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Brand purpose could be a strong mean to increase uniqueness and loyalty
It’s not enough to simply have a strong brand. The role and position of a brand has changed dramatically over the last few years. A recognizable brand name, beautiful packaging and high investment in advertising are a dime a dozen. In order for a brand to rise above its cohort, it must have an explicit, crystalline purpose. A brand’s purpose, and an emotionally riveting one at that, is the cornerstone of modern branding.
When markets are saturated, a standout brand purpose is paramount
But let’s take it back about fifteen years, when a brand with unique positioning had a substantial advantage, gaining share, awareness and sales rather easily. Take GROM for example. This Italian ice-cream brand launched their innovative shop “gelateria GROM“ in 2002 with the famous slogan “il gelato di una volta“ (“ice cream like it used to be made”). They built their brand on this specific and strong positioning. Notice their brand message: “GROM is 100% natural. Our gelato and its raw ingredients do not contain flavourings, colours, preservatives or emulsifiers of any kind. We´ve never used them. We never will.” (Grom) That’s about as strong as a brand position gets. However, unlike fifteen years ago, this type of brand messaging is not nearly as effective today because it is not as unique anymore. Natural ingredients and artisanal production are now run of the mill—it’s a corner of the commercial food market that is quite saturated with competitors. Simply being “natural” no longer cuts it. Now consumers are interested in the specifics of production, in the brand’s unique story. Consumers want to be emotionally involved. They want authenticity. They want purpose. Consumers want to know that the brand they are choosing is doing something positive and important. GROM is now attempting to strengthen its competitiveness with brand purpose, but is unfortunately not quite there yet, even with their recent launch in the retail channel. It may have failed to give any purpose to the brand.
Unique positioning doesn’t last, but brand purpose does
This trend, of unique positioning losing its shine over time, is by no means an issue exclusive to the consumer food industry. Barbie is another brand whose unique positioning has lost its luster and efficacy. In recent years, Barbie as a brand has been publicly ridiculed for its less than realistic representations of female bodies. In response to this ridicule, and its subsequent financial repercussions, Barbie’s mother company Mattel tried to rebrand Barbie as a brand that had a deeper sense of purpose. Barbie’s relaunch “Imagine the Possibilities” is a valiant attempt to reposition an iconic brand to the public. Has this relaunch message convinced consumers to reconsider Barbie as a brand? It’s not yet clear. Perhaps it is too early to tell. Or perhaps Barbie’s legacy as a brand and concept is beyond salvaging. Or maybe the brand purpose is simply not strong and broad enough. Brand purpose is far beyond functional or emotional benefits. It is connected with social responsibility.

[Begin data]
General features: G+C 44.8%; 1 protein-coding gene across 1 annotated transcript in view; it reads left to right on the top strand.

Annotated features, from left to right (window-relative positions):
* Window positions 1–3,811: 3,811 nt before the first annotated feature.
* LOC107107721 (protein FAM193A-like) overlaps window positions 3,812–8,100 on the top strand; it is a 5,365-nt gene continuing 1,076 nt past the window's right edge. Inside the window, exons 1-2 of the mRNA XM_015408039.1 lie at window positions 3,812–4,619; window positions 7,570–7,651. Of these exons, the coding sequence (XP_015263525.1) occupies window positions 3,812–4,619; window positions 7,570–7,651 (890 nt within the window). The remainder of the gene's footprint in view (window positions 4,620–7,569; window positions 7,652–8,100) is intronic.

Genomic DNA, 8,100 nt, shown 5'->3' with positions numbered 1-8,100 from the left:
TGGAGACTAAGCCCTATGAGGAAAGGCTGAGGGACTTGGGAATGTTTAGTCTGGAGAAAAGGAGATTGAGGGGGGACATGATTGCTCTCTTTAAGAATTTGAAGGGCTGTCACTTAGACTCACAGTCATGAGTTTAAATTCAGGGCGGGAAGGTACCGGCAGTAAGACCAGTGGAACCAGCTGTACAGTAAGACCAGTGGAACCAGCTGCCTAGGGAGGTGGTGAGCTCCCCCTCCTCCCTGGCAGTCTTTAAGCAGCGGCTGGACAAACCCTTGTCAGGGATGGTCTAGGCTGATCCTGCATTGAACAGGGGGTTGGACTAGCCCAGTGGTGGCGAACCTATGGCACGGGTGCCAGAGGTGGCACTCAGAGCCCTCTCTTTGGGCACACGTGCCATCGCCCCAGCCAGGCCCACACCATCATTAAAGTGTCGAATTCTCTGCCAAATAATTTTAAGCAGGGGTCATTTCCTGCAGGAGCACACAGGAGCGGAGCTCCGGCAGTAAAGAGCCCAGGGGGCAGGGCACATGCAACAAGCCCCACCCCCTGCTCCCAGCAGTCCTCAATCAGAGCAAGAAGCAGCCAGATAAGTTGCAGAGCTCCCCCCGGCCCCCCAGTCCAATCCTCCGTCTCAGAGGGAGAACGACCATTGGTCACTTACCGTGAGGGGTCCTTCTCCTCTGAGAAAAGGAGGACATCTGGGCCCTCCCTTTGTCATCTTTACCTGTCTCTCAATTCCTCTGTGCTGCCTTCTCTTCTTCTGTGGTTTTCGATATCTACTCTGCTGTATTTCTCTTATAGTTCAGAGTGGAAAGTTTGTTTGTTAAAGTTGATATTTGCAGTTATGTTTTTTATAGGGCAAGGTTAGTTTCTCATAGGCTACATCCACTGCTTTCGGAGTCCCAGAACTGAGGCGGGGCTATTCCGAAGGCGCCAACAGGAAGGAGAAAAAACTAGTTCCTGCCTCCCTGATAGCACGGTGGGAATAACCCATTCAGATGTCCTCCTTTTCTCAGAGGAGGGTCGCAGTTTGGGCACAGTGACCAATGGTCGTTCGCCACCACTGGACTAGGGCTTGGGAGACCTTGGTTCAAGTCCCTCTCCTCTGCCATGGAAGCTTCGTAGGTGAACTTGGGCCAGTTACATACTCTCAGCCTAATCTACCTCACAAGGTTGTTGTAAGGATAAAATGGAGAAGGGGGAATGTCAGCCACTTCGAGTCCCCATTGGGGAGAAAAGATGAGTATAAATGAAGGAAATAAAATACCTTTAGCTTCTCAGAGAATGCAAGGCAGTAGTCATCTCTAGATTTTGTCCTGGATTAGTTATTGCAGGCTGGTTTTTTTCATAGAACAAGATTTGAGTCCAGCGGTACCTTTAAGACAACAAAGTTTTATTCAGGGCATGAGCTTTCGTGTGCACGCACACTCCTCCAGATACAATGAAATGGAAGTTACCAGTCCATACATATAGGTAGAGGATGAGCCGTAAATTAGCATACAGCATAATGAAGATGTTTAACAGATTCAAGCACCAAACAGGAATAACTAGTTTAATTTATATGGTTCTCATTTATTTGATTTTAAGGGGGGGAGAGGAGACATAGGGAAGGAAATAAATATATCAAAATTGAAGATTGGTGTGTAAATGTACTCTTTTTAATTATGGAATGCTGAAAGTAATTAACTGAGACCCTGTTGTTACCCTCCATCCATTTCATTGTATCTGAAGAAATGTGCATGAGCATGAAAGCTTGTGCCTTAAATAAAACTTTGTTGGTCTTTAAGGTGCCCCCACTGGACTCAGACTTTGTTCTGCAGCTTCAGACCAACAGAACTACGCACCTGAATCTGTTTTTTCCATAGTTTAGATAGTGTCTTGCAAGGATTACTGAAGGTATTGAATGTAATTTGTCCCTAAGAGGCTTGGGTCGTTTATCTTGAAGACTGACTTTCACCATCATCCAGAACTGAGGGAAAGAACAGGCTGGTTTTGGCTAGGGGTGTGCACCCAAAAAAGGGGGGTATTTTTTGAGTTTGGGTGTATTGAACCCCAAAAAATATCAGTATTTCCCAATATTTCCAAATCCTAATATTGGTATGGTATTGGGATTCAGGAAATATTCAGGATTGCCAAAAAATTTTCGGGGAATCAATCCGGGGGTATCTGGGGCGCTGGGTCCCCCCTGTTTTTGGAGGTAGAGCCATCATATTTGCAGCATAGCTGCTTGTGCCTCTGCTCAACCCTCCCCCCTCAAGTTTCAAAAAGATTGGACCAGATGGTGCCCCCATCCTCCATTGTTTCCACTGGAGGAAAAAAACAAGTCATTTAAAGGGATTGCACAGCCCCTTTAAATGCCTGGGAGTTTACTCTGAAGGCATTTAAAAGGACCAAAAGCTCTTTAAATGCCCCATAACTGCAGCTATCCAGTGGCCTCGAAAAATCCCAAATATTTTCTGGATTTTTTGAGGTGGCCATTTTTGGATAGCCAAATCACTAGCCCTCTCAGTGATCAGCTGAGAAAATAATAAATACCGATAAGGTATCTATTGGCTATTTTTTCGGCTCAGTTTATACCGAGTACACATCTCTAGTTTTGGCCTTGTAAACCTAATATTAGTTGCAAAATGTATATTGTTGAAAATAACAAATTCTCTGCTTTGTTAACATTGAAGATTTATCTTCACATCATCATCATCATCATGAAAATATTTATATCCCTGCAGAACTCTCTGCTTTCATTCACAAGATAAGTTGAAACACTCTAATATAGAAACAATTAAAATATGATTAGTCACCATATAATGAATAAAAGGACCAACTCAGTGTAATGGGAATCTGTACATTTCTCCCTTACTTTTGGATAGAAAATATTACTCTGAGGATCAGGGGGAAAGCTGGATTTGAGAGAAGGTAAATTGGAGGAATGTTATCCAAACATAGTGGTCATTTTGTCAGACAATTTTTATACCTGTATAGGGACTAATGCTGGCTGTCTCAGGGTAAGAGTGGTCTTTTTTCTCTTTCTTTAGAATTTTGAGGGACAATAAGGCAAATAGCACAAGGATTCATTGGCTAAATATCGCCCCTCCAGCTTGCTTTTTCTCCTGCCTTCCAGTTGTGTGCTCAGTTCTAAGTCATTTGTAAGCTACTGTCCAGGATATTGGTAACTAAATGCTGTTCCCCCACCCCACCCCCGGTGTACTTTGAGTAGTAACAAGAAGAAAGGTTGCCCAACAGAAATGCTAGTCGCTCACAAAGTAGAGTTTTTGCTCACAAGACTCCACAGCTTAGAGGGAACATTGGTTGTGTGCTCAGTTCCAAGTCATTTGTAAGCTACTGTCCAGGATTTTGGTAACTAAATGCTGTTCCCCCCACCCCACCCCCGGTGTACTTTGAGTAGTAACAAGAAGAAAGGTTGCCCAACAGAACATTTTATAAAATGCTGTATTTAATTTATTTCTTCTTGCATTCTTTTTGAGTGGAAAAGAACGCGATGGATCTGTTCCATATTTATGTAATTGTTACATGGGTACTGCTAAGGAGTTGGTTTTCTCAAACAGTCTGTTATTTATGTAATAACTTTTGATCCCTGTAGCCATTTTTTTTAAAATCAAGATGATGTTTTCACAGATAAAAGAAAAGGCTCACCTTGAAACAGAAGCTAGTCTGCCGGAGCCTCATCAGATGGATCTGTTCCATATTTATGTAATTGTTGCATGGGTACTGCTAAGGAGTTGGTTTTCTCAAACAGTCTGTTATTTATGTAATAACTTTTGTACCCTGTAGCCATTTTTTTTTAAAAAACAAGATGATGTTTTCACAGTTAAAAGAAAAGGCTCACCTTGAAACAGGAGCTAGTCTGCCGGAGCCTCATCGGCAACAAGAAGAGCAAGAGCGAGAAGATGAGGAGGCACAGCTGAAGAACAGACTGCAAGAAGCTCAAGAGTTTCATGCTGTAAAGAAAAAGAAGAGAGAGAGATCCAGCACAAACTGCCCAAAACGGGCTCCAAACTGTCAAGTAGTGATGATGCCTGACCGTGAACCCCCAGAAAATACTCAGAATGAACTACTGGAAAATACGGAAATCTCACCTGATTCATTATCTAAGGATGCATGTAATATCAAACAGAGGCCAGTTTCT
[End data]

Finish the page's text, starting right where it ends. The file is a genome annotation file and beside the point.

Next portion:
Ben & Jerry’s has brand purpose down pact
Ben & Jerry’s, on the other hand, is a fantastic example of a brand that has their purpose brilliantly locked down. They are able to deliver over time not only a strong position in terms of social responsibility, but they’ve continually gone one step further by adding a brand purpose. They take a clear position: they do their best
to improve society. During the US election, for example, they asserted on their packaging: “Democracy is in your hands”. This made the brand much stronger in the mind of the consumers. Their clear brand position and sense of purpose is what leads to stronger loyalty and consumers who are aware of Ben & Jerry’s values are 2.5 times more loyal (Sustainable Brands, 2014)
Stats show brand purpose is here to stay
According to a Sevendots study (Sevendots research Brand Purpose 2017), it is mostly important that Brand Purpose respects the brand DNA (90%) and that is linked to the company’s culture and heritage (75%)**. According to another study from Edelmann, more than half of consumers say that “doing good should be part of a brand’s DNA (Edelmann Earned Brand 2016)”. Having these strong statements in mind, it is questionable in my opinion if Barbie or even GROM will be able to define a strong purpose to meet the expectations of the consumer today. A company that is going to adapt to the changing times will find a brand purpose that aligns with their overall philosophy and values and makes the brand unique. The purpose needs to be part of the DNA of the brand while also adding a deeper sense of a positive purpose. When a brand does that, there’s no stopping them.
Sustainable Brands, 2014
Sevendots research Brand Purpose, 2017
Edelmann Earned Brand, 2016
Author: Regina Brix